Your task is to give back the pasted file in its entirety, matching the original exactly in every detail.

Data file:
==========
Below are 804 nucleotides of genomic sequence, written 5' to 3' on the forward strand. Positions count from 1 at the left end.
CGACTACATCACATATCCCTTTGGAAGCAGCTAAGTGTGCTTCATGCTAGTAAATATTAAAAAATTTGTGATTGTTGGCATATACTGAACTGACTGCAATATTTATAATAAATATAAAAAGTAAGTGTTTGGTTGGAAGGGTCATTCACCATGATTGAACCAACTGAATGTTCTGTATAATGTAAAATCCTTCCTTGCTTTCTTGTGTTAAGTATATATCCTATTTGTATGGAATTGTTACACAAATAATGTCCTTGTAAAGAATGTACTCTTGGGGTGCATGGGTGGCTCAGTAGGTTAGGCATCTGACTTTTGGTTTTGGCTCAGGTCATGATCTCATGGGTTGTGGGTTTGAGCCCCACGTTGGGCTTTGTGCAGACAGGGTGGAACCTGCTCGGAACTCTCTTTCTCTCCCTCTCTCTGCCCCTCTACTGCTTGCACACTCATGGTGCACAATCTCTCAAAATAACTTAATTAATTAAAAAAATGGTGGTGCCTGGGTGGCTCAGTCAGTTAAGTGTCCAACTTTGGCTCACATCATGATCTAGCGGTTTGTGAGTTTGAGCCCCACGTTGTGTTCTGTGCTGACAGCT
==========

Below are 804 nucleotides of genomic sequence, written 5' to 3' on the forward strand. Positions count from 1 at the left end.
CGACTACATCACATATCCCTTTGGAAGCAGCTAAGTGTGCTTCATGCTAGTAAATATTAAAAAATTTGTGATTGTTGGCATATACTGAACTGACTGCAATATTTATAATAAATATAAAAAGTAAGTGTTTGGTTGGAAGGGTCATTCACCATGATTGAACCAACTGAATGTTCTGTATAATGTAAAATCCTTCCTTGCTTTCTTGTGTTAAGTATATATCCTATTTGTATGGAATTGTTACACAAATAATGTCCTTGTAAAGAATGTACTCTTGGGGTGCATGGGTGGCTCAGTAGGTTAGGCATCTGACTTTTGGTTTTGGCTCAGGTCATGATCTCATGGGTTGTGGGTTTGAGCCCCACGTTGGGCTTTGTGCAGACAGGGTGGAACCTGCTCGGAACTCTCTTTCTCTCCCTCTCTCTGCCCCTCTACTGCTTGCACACTCATGGTGCACAATCTCTCAAAATAACTTAATTAATTAAAAAAATGGTGGTGCCTGGGTGGCTCAGTCAGTTAAGTGTCCAACTTTGGCTCACATCATGATCTAGCGGTTTGTGAGTTTGAGCCCCACGTTGTGTTCTGTGCTGACAGCT